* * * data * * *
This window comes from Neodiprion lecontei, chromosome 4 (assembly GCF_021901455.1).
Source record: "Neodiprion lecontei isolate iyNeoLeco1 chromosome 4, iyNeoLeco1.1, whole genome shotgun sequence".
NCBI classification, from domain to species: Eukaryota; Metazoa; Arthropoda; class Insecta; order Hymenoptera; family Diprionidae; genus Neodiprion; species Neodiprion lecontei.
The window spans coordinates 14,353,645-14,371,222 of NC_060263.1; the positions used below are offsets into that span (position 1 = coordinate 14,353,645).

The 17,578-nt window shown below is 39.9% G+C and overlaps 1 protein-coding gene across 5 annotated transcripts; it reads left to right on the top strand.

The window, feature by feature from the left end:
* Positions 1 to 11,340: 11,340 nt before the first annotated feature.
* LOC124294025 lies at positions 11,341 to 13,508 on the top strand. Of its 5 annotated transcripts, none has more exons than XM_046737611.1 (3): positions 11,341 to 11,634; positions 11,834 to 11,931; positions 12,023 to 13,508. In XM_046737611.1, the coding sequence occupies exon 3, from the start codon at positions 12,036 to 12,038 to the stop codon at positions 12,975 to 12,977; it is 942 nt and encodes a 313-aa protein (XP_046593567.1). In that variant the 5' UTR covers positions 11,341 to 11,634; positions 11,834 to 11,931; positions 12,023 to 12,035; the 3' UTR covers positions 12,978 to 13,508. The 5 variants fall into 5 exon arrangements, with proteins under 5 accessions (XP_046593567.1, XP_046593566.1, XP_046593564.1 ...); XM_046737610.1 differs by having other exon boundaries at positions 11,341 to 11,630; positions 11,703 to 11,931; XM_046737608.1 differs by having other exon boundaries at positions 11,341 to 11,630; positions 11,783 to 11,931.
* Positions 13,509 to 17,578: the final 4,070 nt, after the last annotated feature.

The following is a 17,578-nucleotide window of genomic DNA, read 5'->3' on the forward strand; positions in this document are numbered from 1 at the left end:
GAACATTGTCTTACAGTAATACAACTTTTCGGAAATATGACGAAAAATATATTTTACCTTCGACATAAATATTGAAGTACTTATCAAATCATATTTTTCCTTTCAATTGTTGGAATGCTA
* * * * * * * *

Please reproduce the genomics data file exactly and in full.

This window comes from Neodiprion lecontei, chromosome 4 (assembly GCF_021901455.1).
Source record: "Neodiprion lecontei isolate iyNeoLeco1 chromosome 4, iyNeoLeco1.1, whole genome shotgun sequence".
NCBI classification, from domain to species: Eukaryota; Metazoa; Arthropoda; class Insecta; order Hymenoptera; family Diprionidae; genus Neodiprion; species Neodiprion lecontei.
The window spans coordinates 14,353,645-14,371,222 of NC_060263.1; the positions used below are offsets into that span (position 1 = coordinate 14,353,645).

The 17,578-nt window shown below is 39.9% G+C and overlaps 1 protein-coding gene across 5 annotated transcripts; it reads left to right on the top strand.

The window, feature by feature from the left end:
* Positions 1 to 11,340: 11,340 nt before the first annotated feature.
* LOC124294025 lies at positions 11,341 to 13,508 on the top strand. Of its 5 annotated transcripts, none has more exons than XM_046737611.1 (3): positions 11,341 to 11,634; positions 11,834 to 11,931; positions 12,023 to 13,508. In XM_046737611.1, the coding sequence occupies exon 3, from the start codon at positions 12,036 to 12,038 to the stop codon at positions 12,975 to 12,977; it is 942 nt and encodes a 313-aa protein (XP_046593567.1). In that variant the 5' UTR covers positions 11,341 to 11,634; positions 11,834 to 11,931; positions 12,023 to 12,035; the 3' UTR covers positions 12,978 to 13,508. The 5 variants fall into 5 exon arrangements, with proteins under 5 accessions (XP_046593567.1, XP_046593566.1, XP_046593564.1 ...); XM_046737610.1 differs by having other exon boundaries at positions 11,341 to 11,630; positions 11,703 to 11,931; XM_046737608.1 differs by having other exon boundaries at positions 11,341 to 11,630; positions 11,783 to 11,931.
* Positions 13,509 to 17,578: the final 4,070 nt, after the last annotated feature.

The following is a 17,578-nucleotide window of genomic DNA, read 5'->3' on the forward strand; positions in this document are numbered from 1 at the left end:
GAACATTGTCTTACAGTAATACAACTTTTCGGAAATATGACGAAAAATATATTTTACCTTCGACATAAATATTGAAGTACTTATCAAATCATATTTTTCCTTTCAATTGTTGGAATGCTA